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Van Wyk v Tshoopala (I 1769/2004) [2012] NAHC 225 (7 August 2012)

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‘’Not Reportable’

CASE NO.: I 1769/2004



In the matter between:

MARTHA CECILIA VAN WYK ….........................................................................Plaintiff



AMBATA MARTIN TSHOOPALA …...............................................................Defendant


Heard on: 2012 July 16 – 19

Delivered on: 2012 August 7




PARKER AJ: [1] On 29 June 2010 this Court gave judgment for the plaintiff in an action she had instituted in her personal capacity and in a representative capacity as mother and natural guardian on behalf of her three children who were minors when the combined summons was filed with the Court on 22 February 2002. The plaintiff claimed from the defendant N$360,000-00, and later amended the claim to read N$224,427-00, plus interest a tempore morae, costs of suit and further and/or alternative relief. By agreement between the parties, the issue of quantum of damages was held over for decision in due course. This judgment concerns the quantum of damages.

[2] The plaintiff herself gave evidence on behalf of the plaintiff, and Mr Dirk Sauber, an actuary, also gave expert evidence on behalf of the plaintiff. I accept Sauber as an expert; and I did not hear the defendant to maintain otherwise. It is important to make the point that Sauber’s computation and the method applied remained unchallenged at the close of the plaintiff’s case, and I have no good reason not to accept Sauber’s computation. It is equally significant to note that when it was his turn to put his case to the Court the defendant did not put forth any matter of substance capable of persuading the Court not to accept the Sauber computation. The only significant and relevant point that emerged from the defendant’s cross-examination of Sauber was Sauber reducing the net total loss from N$157,432-00 to N$154,980-00; as I have already mentioned previously. The claim was then amended in accordance therewith.

[3] The first consideration I should look at is to ascertain whether any loss at all has in fact been suffered by the plaintiff and the children, namely, Glaudina, Christonette and Albertus, before coming to computation of such loss; that is to say, the plaintiff must establish actual patrimonial loss, accrued and prospective, as a consequence of the death of the breadwinner, namely, the plaintiff’s husband and the children’s father. (Santam Insurance Co Ltd v Fourie 1997 (1) SA 611 (A), accepting Evins v Shield Insurance Co Ltd 1980 (2) SA 814, and relied on by Shakenovsky AJ in Lombrakis v Santam Ltd 2000 (3) SA 1098 (W)) Furthermore, what is important is that the ascertaining whether any loss has at all been suffered is ‘a pure question of fact’ (Santam Insurance Co Ltd v Fourie supra at 615D).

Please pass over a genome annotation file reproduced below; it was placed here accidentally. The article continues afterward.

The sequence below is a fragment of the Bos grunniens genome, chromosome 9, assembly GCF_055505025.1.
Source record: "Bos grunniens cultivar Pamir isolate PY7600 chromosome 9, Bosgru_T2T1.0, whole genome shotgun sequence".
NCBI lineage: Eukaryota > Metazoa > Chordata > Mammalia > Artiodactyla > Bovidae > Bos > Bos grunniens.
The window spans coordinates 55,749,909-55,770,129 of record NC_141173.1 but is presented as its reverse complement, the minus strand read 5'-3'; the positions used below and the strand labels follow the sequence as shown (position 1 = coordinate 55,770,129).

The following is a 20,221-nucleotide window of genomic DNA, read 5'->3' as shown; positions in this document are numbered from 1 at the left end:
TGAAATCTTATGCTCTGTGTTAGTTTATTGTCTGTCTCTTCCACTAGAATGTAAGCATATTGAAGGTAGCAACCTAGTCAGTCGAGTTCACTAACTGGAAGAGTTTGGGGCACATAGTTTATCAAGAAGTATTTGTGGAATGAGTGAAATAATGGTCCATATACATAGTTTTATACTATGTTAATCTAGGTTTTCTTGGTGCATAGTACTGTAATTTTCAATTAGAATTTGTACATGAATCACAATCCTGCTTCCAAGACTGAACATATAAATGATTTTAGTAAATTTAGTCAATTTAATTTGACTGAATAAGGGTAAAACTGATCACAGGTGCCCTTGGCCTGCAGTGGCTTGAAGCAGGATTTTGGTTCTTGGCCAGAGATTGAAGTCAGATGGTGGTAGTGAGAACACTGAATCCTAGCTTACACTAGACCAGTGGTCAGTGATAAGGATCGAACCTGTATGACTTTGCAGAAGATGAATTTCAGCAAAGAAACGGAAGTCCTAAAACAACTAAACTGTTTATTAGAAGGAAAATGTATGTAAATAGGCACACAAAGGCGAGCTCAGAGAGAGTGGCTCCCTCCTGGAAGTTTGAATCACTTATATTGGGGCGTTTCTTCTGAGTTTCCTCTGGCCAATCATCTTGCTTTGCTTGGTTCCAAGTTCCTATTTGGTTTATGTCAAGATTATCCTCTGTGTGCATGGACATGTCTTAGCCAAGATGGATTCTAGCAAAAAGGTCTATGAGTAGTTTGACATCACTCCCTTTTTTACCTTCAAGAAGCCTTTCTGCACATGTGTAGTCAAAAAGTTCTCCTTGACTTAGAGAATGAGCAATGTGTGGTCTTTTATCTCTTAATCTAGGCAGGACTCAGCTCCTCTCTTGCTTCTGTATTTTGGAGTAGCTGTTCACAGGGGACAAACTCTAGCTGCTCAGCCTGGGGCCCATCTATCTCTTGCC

[4] Having regard to the parties’ joint proposed pre-trial order the following issues of fact are to be resolved during the trial: (1) the quantum of the plaintiff’s and the minor children’s damages, (2) the earnings of the deceased, (3) the deceased’s age at the time of death, (4) the earnings of the plaintiff at the time of the deceased’s death, and (5) the children’s ages at the time of the deceased’s death.

[5] From the evidence I make the following factual findings which go to resolve the issues of fact. At the time of the deceased’s death, Glaudina was about 18 years old, Christonette was about 15 and Albertus was about 11. The earnings of the plaintiff was N$2,200-00 per month. The earnings of the deceased was around N$1,600-00 per month and he was 42 years old at the time of his death.